A bunch of the boys were whooping it up in the Malamute saloon;
The kid that handles the music-box was hitting a jag-time tune;
Back of the bar, in a solo game, sat Dangerous Dan McGrew,
And watching his luck was his light-o'-love, the lady that's known as Lou.
(from "The Shooting of Dan McGrew" by Robert Service)
This is a drawing of the Malemute Saloon, located at Ester Gold Camp in Ester Alaska. Ester Gold Camp was a support facility for gold dredges operated in the Ester area by the Fairbanks Exploration Company. After the dredges closed down, the camp was sold and the new owners turned the property into a resort. One of the camp buildings (believed to date back to 1906) was converted into the saloon.
Half of the bar counter from the Royal Alexandria hotel in Dawson City was installed in the saloon and the other half was stored at another location. This was a wise decision. When the Malemute burned down in 1969, the owners were able to rebuild, install the other half of the bar counter, and be back in business as good as ever.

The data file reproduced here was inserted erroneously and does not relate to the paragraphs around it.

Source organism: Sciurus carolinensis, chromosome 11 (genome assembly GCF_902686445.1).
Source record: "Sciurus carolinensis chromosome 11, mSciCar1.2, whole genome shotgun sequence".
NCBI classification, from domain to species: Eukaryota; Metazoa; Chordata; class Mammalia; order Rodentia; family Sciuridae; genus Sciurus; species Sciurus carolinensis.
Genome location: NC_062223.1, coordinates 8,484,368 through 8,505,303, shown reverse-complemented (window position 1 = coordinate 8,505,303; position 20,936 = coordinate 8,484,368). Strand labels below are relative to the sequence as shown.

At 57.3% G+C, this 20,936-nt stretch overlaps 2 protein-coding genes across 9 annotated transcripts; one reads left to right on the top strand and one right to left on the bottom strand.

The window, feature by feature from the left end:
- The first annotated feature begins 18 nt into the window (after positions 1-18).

The Malemute is well-known for its sawdust-covered floor, period décor, Robert Service poetry and lively entertainment. Contrary to popular myth, however, the saloon has no association with Robert Service or his poem, “The Shooting of Dan McGrew.” The closest association is the bar counter in the saloon, which, as I stated earlier, came from Dawson City.
Service also hailed from Dawson City for a time, but even then, “The Shooting of Dan McGrew” was written before Service ever set foot there. Service worked for the Bank of Canada and his first posting in the Yukon Territory was at Whitehorse in 1904.
Whitehorse was where Service first listened to the sourdoughs’ stories that gave him ideas for his poetry. “The Shooting of Dan McGrew” was written in 1906 and first printed in Service's book, "Songs of a Sourdough." The book was published in 1907, one year before Service moved to Dawson City. And as far as I can tell, there is no evidence that Service ever visited Ester or Fairbanks.